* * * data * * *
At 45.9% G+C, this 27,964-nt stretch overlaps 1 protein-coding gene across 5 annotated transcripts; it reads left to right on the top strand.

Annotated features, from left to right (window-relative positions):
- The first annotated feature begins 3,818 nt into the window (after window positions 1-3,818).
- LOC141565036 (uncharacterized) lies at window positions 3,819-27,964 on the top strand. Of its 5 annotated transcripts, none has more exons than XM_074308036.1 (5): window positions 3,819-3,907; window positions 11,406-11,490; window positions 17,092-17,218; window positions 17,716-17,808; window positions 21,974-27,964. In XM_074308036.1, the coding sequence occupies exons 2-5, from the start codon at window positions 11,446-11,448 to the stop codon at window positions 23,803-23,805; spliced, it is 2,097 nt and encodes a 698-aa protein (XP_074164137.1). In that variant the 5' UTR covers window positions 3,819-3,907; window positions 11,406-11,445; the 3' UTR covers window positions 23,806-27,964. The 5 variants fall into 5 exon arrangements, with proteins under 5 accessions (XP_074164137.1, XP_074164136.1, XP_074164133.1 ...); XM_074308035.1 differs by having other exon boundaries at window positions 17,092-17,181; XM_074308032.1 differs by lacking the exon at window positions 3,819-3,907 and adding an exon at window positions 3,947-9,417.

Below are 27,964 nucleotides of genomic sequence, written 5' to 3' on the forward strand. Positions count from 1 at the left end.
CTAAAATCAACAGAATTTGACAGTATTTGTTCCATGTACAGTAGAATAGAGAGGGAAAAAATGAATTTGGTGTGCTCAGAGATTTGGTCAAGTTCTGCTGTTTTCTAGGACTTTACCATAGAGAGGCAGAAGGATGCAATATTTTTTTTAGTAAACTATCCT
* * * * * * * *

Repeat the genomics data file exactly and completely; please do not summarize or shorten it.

At 45.9% G+C, this 27,964-nt stretch overlaps 1 protein-coding gene across 5 annotated transcripts; it reads left to right on the top strand.

Annotated features, from left to right (window-relative positions):
- The first annotated feature begins 3,818 nt into the window (after window positions 1-3,818).
- LOC141565036 (uncharacterized) lies at window positions 3,819-27,964 on the top strand. Of its 5 annotated transcripts, none has more exons than XM_074308036.1 (5): window positions 3,819-3,907; window positions 11,406-11,490; window positions 17,092-17,218; window positions 17,716-17,808; window positions 21,974-27,964. In XM_074308036.1, the coding sequence occupies exons 2-5, from the start codon at window positions 11,446-11,448 to the stop codon at window positions 23,803-23,805; spliced, it is 2,097 nt and encodes a 698-aa protein (XP_074164137.1). In that variant the 5' UTR covers window positions 3,819-3,907; window positions 11,406-11,445; the 3' UTR covers window positions 23,806-27,964. The 5 variants fall into 5 exon arrangements, with proteins under 5 accessions (XP_074164137.1, XP_074164136.1, XP_074164133.1 ...); XM_074308035.1 differs by having other exon boundaries at window positions 17,092-17,181; XM_074308032.1 differs by lacking the exon at window positions 3,819-3,907 and adding an exon at window positions 3,947-9,417.

Below are 27,964 nucleotides of genomic sequence, written 5' to 3' on the forward strand. Positions count from 1 at the left end.
CTAAAATCAACAGAATTTGACAGTATTTGTTCCATGTACAGTAGAATAGAGAGGGAAAAAATGAATTTGGTGTGCTCAGAGATTTGGTCAAGTTCTGCTGTTTTCTAGGACTTTACCATAGAGAGGCAGAAGGATGCAATATTTTTTTTAGTAAACTATCCT